Below is Tim Keller’s foreword for an excellent new book, City of Man: Religion and Politics in a New Era, by Michael Gerson and Peter Wehner, due out next week from Moody Publishers. This is the inaugural volume in “A Cultural Renewal Series,” edited by Keller and Collin Hansen.
(Foreword posted with permission.)
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In the mid-twentieth-century, H. Richard Niebuhr wrote his classic Christ and Culture, which helped mainline Christian churches think through ways to relate faith to politics. In the end, Niebuhr came down on the side of universalism, the view that ultimately God is working to improve things through all kinds of religions and political movements. The result of his work was to lead mainline Protestant churches to become uncritical supporters of a liberal political agenda (though Niebuhr himself opposed such a move).
However, the mainline churches have shrunk and aged. Today, it is the more theologically conservative evangelical and Pentecostal churches that are growing, and they now outnumber mainline Protestants. Yet at the very same time, the number of secular Americans—those who claim not to believe in God, or at least to have “no religious preference”—are also fast rising in number.
This creates a far more complicated situation than the one that Niebuhr faced over half a century ago. In today’s society we have both rising secularism and rising orthodoxy. We have political polarization that would have been unimaginable a generation ago. And we have an evangelical constituency that is growing and institutionally powerful, but which is also culturally impotent. Why? It is largely because it has not done the hard work of thinking through the same issues that Niebuhr pondered decades ago. But it must do so now in a very different cultural and historical situation, and with a much greater trust in the ancient sources of orthodox theology and in the reliability of the Scriptures.
The present volume seeks to do this in one particular area, that of politics. My friends Michael Gerson and Pete Wehner are excellent guides. They write as political conservatives, but they begin with a critique of the Christian Right. A very large number of young evangelicals believe that their churches have become as captured by the Right as mainline churches were captured by the Left. Michael and Pete recognize this and largely agree. But they counsel that political withdrawal is not the correct response, nor should alienated evangelicals go down the mainline path. Instead, they urge careful theological reflection, and the rest of this short volume serves as a guidebook to the issues that will have to be addressed, rather than as a finished manifesto of what this new political theology must be.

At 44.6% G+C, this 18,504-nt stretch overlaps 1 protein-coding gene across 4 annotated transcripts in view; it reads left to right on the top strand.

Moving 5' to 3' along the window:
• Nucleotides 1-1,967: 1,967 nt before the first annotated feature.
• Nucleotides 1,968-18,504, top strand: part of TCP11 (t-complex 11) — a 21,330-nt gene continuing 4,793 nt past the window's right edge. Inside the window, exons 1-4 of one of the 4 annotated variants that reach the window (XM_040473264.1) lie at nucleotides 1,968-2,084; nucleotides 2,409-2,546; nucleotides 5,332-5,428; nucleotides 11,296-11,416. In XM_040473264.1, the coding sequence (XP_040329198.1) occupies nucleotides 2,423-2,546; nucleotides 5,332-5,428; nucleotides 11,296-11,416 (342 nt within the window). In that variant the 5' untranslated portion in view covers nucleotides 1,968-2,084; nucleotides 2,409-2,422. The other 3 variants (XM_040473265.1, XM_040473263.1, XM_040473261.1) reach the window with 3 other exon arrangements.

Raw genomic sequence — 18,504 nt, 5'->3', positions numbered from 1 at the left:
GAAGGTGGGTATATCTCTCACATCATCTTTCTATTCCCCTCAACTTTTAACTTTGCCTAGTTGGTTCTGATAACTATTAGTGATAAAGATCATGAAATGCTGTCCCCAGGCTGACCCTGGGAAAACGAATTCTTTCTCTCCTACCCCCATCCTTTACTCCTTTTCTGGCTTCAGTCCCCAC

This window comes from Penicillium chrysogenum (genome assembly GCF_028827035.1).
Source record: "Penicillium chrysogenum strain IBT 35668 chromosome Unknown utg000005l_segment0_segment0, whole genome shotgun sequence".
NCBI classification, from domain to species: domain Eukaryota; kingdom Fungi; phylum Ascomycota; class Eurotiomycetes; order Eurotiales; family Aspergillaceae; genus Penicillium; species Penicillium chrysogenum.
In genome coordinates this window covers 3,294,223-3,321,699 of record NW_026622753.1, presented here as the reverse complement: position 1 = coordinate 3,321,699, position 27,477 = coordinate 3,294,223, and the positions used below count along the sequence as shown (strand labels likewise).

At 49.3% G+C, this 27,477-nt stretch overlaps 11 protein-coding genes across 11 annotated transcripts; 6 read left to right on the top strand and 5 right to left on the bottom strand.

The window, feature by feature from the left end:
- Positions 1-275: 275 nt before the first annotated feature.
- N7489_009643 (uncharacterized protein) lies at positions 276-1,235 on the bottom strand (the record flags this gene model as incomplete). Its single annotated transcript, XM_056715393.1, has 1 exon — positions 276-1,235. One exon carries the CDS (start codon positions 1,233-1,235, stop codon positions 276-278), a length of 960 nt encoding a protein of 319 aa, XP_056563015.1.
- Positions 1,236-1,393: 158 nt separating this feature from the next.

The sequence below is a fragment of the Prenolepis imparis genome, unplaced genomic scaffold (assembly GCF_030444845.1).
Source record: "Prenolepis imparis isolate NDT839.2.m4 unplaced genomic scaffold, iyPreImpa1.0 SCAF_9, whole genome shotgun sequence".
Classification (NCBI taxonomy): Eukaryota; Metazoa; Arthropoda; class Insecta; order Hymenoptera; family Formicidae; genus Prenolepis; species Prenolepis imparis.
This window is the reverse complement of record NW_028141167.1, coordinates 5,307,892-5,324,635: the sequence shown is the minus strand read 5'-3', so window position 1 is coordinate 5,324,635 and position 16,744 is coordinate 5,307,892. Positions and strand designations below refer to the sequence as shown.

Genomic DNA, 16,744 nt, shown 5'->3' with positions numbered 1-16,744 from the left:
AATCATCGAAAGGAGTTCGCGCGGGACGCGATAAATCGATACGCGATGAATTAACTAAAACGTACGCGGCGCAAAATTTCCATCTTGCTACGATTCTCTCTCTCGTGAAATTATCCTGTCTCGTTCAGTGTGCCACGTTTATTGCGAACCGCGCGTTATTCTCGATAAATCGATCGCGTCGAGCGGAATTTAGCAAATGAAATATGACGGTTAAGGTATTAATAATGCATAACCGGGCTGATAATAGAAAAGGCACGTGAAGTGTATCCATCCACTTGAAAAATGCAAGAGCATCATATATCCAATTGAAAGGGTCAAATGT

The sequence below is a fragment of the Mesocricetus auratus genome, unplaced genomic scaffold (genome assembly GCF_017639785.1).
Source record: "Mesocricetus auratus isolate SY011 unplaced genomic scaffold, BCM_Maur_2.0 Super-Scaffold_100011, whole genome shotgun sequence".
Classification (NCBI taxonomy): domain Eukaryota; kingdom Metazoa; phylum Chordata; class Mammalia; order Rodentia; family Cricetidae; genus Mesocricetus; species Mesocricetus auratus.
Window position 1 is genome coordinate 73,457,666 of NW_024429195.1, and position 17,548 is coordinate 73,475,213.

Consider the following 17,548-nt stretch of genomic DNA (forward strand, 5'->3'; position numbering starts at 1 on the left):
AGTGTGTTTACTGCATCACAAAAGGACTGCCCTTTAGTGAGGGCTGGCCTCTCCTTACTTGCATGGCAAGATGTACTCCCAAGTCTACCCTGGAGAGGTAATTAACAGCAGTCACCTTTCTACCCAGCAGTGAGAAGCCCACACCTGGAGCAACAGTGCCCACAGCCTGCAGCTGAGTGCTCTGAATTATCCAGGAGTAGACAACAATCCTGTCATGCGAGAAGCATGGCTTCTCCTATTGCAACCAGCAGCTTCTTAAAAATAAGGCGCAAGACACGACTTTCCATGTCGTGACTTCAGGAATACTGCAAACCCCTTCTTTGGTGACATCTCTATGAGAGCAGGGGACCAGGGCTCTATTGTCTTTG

They begin by making critical distinctions between the roles of the believing individual, the institutional church, and the state. On this foundation, they introduce the issues of human rights, law and order, the role of the family, the nature of wealth and prosperity, and public discourse. In each case they define the field, show what religious believers can contribute, outline mistakes that have been made in the past, and finally hint about directions they would like to see believers take in the future. Evangelicals who are Democrats will probably wish the authors struck some additional notes or made some points differently, but overall this is a wonderfully balanced and warm invitation to believers of every persuasion to re-engage in political life, more thoughtfully than before, but as passionately as ever.
Some evangelicals will say that this is a distraction, that we should concentrate fully on the only important things—the defense of orthodox doctrine and the evangelism of the world. Yet, as the authors point out, in 1930s Germany, a faulty understanding of how Christianity relates to the political contributed to the disaster of Nazism, which in turn meant the loss of the German Lutheran Church’s credibility, evangelistic witness, and even orthodoxy. Something similar happened in South Africa, where an orthodox Reformed theology, invoking the views of Abraham Kuyper, created a civil religion that supported apartheid, and as a consequence has suffered incalculable loss to its standing in the eyes of the people. Ironically, the Lutherans followed a two-kingdom approach to Christ and culture, in which Christians are not to bring their faith into politics, while Reformed Christianity has been characterized by a view that Christians are supposed to transform culture. Both approaches, when not applied thoughtfully and wisely, have led to cultural, political, and ultimately spiritual disaster.
What does this mean? It means that any simplistic Christian response to politics—the claim that we shouldn’t be involved in politics, or that we should “take back our country for Jesus”—is inadequate. In each society, time, and place, the form of political involvement has to be worked out differently, with the utmost faithfulness to the Scripture, but also the greatest sensitivity to culture, time, and place. This book is a great beginning.